We were spoiled with new music last week. Khruangbin’s third album ‘Mordechai’ saw the Texan trio continue to push the boundaries with their woozy brand of psych. Jessie Ware returned to the dancefloor with the euphoric, ‘80s influenced ‘What’s Your Pleasure?’, and we were finally gifted Haim’s spectacular ‘Women in Music Pt. III’.
16 songs long, Haim’s third album sees the sisters experiment with their sound more than ever before. ‘I Know Alone’ is imbued with skittering dance beats reminiscent of UK Garage, ‘Man From The Magazine’ – a searing takedown of the sexism the band have received over the years – utilises Joni Mitchell-flecked folk, whilst ‘Another Try’ embraces calypso rhythms and squelchy production. It’s earworm ‘Gasoline’ that we’ve picked for the NME Radio playlist this week though – a slinky cut of sun-drenched indie-rock that’ll be trapped in your head all week.
Here are all this week’s additions to the NME 1 & 2 playlists:
On the A List
With its lilting riffs and warm vocals, ‘Gasoline’ will have you longing for spontaneous road trips with pals.
‘Lockdown’ feels like a piece of history. On it, Anderson .Paak discusses the current Black Lives Matter protests, commenting on “agent provocateurs” attending the protests (“We was tryna protest, then the fires broke out/Look out for the secret agents, they be planted in the crowd”), the effect Covid-19 has had on unemployment and the death of George Floyd (“Killed a man in broad day, might never see a trial”). It’s incredibly powerful – and an essential listen.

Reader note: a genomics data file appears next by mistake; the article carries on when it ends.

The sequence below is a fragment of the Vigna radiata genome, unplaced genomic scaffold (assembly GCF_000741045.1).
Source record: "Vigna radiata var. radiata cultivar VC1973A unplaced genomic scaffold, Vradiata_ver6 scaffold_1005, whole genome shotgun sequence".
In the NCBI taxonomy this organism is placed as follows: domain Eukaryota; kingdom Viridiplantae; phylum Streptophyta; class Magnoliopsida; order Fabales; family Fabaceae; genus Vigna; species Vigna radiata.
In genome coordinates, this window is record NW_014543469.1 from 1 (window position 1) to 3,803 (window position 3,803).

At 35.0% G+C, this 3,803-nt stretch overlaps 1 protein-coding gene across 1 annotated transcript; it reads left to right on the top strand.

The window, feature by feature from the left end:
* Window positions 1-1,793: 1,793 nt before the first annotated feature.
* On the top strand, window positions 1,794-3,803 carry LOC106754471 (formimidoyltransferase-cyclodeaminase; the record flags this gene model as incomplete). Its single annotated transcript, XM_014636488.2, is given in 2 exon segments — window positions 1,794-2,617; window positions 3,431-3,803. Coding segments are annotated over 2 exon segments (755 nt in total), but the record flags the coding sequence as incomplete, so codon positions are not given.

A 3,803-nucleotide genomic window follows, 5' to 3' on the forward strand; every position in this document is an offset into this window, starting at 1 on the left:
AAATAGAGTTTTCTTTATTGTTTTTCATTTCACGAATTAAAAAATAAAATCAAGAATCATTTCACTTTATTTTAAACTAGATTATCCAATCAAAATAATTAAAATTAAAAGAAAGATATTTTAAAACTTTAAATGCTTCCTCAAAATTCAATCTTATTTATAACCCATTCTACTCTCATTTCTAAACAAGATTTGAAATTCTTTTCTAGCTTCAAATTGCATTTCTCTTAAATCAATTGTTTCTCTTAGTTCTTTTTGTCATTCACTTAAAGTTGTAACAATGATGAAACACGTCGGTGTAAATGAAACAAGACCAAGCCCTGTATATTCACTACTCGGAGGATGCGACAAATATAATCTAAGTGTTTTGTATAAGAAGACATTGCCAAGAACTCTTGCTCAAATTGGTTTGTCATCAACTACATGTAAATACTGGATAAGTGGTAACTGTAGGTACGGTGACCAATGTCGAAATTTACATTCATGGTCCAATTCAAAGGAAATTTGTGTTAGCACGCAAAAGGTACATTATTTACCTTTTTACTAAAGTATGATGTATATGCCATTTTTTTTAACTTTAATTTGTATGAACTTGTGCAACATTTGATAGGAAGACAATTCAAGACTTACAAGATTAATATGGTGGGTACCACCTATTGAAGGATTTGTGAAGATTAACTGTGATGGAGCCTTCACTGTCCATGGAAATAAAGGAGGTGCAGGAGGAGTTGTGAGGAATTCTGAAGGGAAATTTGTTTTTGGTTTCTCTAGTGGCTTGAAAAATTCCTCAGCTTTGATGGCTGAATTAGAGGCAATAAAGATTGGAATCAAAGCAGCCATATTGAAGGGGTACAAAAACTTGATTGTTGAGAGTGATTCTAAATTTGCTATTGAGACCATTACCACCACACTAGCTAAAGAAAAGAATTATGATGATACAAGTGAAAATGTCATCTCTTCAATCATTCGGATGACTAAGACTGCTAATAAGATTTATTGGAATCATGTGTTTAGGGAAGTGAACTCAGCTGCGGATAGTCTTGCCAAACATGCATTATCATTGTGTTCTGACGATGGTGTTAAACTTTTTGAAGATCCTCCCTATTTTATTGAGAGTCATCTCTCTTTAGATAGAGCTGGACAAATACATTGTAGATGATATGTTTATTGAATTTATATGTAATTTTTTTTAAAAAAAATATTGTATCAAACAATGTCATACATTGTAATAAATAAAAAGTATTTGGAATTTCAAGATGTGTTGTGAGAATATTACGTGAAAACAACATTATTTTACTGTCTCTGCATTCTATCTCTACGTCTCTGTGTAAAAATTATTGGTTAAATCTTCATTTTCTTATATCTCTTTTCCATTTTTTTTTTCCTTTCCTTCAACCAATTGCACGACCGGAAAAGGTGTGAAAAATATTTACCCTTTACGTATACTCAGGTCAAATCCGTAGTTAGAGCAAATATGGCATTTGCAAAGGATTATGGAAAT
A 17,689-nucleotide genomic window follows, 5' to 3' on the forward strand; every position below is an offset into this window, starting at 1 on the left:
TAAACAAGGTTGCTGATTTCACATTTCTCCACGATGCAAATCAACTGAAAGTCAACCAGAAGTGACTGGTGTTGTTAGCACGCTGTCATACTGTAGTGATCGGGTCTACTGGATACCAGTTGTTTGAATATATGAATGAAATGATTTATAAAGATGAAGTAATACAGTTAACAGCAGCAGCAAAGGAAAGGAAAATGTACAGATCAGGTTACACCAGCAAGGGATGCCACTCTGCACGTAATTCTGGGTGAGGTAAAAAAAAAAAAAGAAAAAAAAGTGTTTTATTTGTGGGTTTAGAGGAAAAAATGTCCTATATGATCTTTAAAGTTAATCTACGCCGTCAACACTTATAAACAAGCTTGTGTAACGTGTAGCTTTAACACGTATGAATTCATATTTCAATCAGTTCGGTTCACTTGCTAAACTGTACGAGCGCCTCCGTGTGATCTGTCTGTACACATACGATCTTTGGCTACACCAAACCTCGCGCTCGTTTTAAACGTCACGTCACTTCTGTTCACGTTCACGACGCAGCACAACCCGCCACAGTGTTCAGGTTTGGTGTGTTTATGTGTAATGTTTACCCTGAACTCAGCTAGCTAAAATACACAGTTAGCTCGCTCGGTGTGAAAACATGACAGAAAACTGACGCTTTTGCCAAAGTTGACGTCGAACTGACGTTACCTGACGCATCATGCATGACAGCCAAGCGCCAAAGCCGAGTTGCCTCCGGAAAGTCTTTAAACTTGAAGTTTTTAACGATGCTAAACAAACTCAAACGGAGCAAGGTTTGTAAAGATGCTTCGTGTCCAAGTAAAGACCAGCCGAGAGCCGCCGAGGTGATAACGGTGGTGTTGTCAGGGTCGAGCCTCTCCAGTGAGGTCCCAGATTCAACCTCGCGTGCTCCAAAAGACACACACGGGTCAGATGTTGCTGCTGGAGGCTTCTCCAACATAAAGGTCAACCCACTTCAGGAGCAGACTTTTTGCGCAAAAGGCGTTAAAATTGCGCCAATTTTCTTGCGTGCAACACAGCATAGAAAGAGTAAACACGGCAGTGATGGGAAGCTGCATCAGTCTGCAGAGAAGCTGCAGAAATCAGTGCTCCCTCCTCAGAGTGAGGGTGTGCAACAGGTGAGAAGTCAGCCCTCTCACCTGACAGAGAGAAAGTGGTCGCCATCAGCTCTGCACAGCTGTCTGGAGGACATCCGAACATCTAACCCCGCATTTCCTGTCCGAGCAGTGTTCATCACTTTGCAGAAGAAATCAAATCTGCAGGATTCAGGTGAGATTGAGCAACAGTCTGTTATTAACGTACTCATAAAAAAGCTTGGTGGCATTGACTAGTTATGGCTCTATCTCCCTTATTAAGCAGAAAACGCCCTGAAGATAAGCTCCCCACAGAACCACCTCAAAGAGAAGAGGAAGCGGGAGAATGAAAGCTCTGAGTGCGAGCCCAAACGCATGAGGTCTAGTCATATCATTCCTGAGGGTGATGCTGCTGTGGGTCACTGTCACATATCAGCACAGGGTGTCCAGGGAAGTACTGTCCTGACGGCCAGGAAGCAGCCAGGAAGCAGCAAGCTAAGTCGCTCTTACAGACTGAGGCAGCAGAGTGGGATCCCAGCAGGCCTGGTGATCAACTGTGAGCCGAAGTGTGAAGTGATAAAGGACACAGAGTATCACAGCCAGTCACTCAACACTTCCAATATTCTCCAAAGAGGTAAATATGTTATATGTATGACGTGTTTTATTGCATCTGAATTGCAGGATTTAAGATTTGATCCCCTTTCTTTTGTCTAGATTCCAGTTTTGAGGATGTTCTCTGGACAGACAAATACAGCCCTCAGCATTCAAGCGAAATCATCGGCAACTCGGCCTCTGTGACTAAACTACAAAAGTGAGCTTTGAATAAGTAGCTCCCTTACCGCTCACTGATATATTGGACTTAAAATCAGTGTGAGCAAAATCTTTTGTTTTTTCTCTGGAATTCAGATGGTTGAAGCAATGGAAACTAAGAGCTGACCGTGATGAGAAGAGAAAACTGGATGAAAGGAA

Dance Lessons’ latest release is painfully relatable. ‘New Job’, a skipping slice of electronic-flecked pop, is about desperately trying to fill the void left by an ex. “Got a new job, just so I can stay busy/and never have to think about you,” frontwoman Ann sings over twinkling guitar licks in the chorus. We’ve all been there – but Dance Lessons make it sound so much sweeter.
On the B List
‘I Know the End’
Phoebe Bridgers‘ second album ‘Punisher’ is a masterpiece. We’ve gone for the gorgeous ‘I Know the End’ for the playlist. Opening with ethereal, emotional gut-punch verses, it then erupts into pure euphoria midway through, complete with jubilant trumpets and soaring vocals.
Victoria Monét, Khalid & SG Lewis
In just over a minute Noname manages to say more than most artists can in an entire album. Addressing the killing of George Floyd and the murders of trans women worldwide, as well as J. Cole’s rumoured criticism of her, it’s a formidable 70 seconds.
Alapathy, the first single from Fenne Lily‘s upcoming second album ‘BREACH’, is a made-up word merging “apathy” and “allopathic”. The fidgety song mimics the anxiety Lily’s experienced, with its lyrics tackling her experience taking medication to improve her mental health, and how she found it didn’t solve the problems she was going through. Brilliantly honest, the break-neck tune is an exciting glimpse of what’s to come on the rest of the album.
On the C List
With its bouncing beats and Saweetie’s slick vocals, ‘Tap In’ is a stone-cold smasher.
Bring Me The Horizon
Bring Me The Horizon are back with ‘Parasite Eve’ – a wild dystopian offering that fuses rock with whirring electronics, and comes accompanied with semi-terrifying lyrics that about the end of the world.
‘Bow’ (feat. Michael Kiwanuka)
Sault’s latest album, ‘Untitled’, was released to “mark a moment in time where we as Black People, and of Black Origin are fighting for our lives”. It’s an important listen – and we’ve selected this collaboration with Michael Kiwanuka for the playlist this week.
‘The Difference’ feat. Toro y Moi (Jon Hopkins Remix)
Finally this week we’ve got Jon Hopkins remixing Flume and Toro y Moi‘s recent collaboration – turning the electronic tune into a techno-laced hit. The only problem? We won’t be able to hear it at 4am in a festival dance tent this summer.